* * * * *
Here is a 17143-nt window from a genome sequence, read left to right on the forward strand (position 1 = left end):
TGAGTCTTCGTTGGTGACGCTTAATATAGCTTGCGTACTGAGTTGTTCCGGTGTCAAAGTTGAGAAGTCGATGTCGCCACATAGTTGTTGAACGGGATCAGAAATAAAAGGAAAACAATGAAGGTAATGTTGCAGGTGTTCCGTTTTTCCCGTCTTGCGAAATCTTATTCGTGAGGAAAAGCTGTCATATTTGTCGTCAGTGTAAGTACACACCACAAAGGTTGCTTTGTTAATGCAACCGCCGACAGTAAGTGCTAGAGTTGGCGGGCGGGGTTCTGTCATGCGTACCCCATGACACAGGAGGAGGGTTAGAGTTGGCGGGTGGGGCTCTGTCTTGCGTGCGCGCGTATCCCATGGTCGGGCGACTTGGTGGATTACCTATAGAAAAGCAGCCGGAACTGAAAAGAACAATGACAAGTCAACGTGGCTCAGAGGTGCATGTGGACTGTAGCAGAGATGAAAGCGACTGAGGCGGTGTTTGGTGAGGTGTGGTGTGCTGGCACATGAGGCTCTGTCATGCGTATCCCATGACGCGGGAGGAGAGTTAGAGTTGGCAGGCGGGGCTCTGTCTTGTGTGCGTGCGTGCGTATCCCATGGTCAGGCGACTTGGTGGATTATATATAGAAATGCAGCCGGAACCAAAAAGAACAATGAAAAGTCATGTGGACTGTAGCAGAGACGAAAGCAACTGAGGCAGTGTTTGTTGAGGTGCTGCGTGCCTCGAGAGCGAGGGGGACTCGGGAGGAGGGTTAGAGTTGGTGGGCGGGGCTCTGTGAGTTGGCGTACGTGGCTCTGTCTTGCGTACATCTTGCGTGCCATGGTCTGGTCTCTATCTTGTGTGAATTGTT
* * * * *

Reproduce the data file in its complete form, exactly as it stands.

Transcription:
Here is a 17143-nt window from a genome sequence, read left to right on the forward strand (position 1 = left end):
TGAGTCTTCGTTGGTGACGCTTAATATAGCTTGCGTACTGAGTTGTTCCGGTGTCAAAGTTGAGAAGTCGATGTCGCCACATAGTTGTTGAACGGGATCAGAAATAAAAGGAAAACAATGAAGGTAATGTTGCAGGTGTTCCGTTTTTCCCGTCTTGCGAAATCTTATTCGTGAGGAAAAGCTGTCATATTTGTCGTCAGTGTAAGTACACACCACAAAGGTTGCTTTGTTAATGCAACCGCCGACAGTAAGTGCTAGAGTTGGCGGGCGGGGTTCTGTCATGCGTACCCCATGACACAGGAGGAGGGTTAGAGTTGGCGGGTGGGGCTCTGTCTTGCGTGCGCGCGTATCCCATGGTCGGGCGACTTGGTGGATTACCTATAGAAAAGCAGCCGGAACTGAAAAGAACAATGACAAGTCAACGTGGCTCAGAGGTGCATGTGGACTGTAGCAGAGATGAAAGCGACTGAGGCGGTGTTTGGTGAGGTGTGGTGTGCTGGCACATGAGGCTCTGTCATGCGTATCCCATGACGCGGGAGGAGAGTTAGAGTTGGCAGGCGGGGCTCTGTCTTGTGTGCGTGCGTGCGTATCCCATGGTCAGGCGACTTGGTGGATTATATATAGAAATGCAGCCGGAACCAAAAAGAACAATGAAAAGTCATGTGGACTGTAGCAGAGACGAAAGCAACTGAGGCAGTGTTTGTTGAGGTGCTGCGTGCCTCGAGAGCGAGGGGGACTCGGGAGGAGGGTTAGAGTTGGTGGGCGGGGCTCTGTGAGTTGGCGTACGTGGCTCTGTCTTGCGTACATCTTGCGTGCCATGGTCTGGTCTCTATCTTGTGTGAATTGTT